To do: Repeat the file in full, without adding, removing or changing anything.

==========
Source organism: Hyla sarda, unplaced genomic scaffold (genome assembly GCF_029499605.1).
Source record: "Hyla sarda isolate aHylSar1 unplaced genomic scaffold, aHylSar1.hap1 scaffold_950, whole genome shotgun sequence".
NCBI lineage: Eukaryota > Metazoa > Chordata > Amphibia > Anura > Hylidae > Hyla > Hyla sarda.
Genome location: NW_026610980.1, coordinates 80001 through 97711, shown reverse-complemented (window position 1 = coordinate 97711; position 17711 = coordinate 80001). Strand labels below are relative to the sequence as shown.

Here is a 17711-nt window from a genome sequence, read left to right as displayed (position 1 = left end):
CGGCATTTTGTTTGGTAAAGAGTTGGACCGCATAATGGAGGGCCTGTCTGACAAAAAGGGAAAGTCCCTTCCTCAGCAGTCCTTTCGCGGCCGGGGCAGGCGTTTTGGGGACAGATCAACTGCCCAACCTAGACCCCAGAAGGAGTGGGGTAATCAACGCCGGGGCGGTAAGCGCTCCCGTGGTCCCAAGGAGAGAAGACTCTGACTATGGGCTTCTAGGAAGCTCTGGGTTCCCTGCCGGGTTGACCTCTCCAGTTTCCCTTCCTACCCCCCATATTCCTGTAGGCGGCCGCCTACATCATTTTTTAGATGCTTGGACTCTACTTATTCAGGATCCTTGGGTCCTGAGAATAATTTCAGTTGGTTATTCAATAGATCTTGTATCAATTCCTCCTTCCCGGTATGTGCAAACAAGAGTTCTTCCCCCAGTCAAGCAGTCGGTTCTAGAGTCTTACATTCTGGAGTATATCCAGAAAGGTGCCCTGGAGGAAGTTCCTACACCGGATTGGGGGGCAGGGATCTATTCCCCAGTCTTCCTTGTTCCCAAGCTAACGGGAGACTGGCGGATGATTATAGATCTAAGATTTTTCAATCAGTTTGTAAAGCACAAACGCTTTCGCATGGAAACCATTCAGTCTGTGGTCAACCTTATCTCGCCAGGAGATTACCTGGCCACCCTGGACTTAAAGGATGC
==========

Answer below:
Source organism: Hyla sarda, unplaced genomic scaffold (genome assembly GCF_029499605.1).
Source record: "Hyla sarda isolate aHylSar1 unplaced genomic scaffold, aHylSar1.hap1 scaffold_950, whole genome shotgun sequence".
NCBI lineage: Eukaryota > Metazoa > Chordata > Amphibia > Anura > Hylidae > Hyla > Hyla sarda.
Genome location: NW_026610980.1, coordinates 80001 through 97711, shown reverse-complemented (window position 1 = coordinate 97711; position 17711 = coordinate 80001). Strand labels below are relative to the sequence as shown.

Here is a 17711-nt window from a genome sequence, read left to right as displayed (position 1 = left end):
CGGCATTTTGTTTGGTAAAGAGTTGGACCGCATAATGGAGGGCCTGTCTGACAAAAAGGGAAAGTCCCTTCCTCAGCAGTCCTTTCGCGGCCGGGGCAGGCGTTTTGGGGACAGATCAACTGCCCAACCTAGACCCCAGAAGGAGTGGGGTAATCAACGCCGGGGCGGTAAGCGCTCCCGTGGTCCCAAGGAGAGAAGACTCTGACTATGGGCTTCTAGGAAGCTCTGGGTTCCCTGCCGGGTTGACCTCTCCAGTTTCCCTTCCTACCCCCCATATTCCTGTAGGCGGCCGCCTACATCATTTTTTAGATGCTTGGACTCTACTTATTCAGGATCCTTGGGTCCTGAGAATAATTTCAGTTGGTTATTCAATAGATCTTGTATCAATTCCTCCTTCCCGGTATGTGCAAACAAGAGTTCTTCCCCCAGTCAAGCAGTCGGTTCTAGAGTCTTACATTCTGGAGTATATCCAGAAAGGTGCCCTGGAGGAAGTTCCTACACCGGATTGGGGGGCAGGGATCTATTCCCCAGTCTTCCTTGTTCCCAAGCTAACGGGAGACTGGCGGATGATTATAGATCTAAGATTTTTCAATCAGTTTGTAAAGCACAAACGCTTTCGCATGGAAACCATTCAGTCTGTGGTCAACCTTATCTCGCCAGGAGATTACCTGGCCACCCTGGACTTAAAGGATGC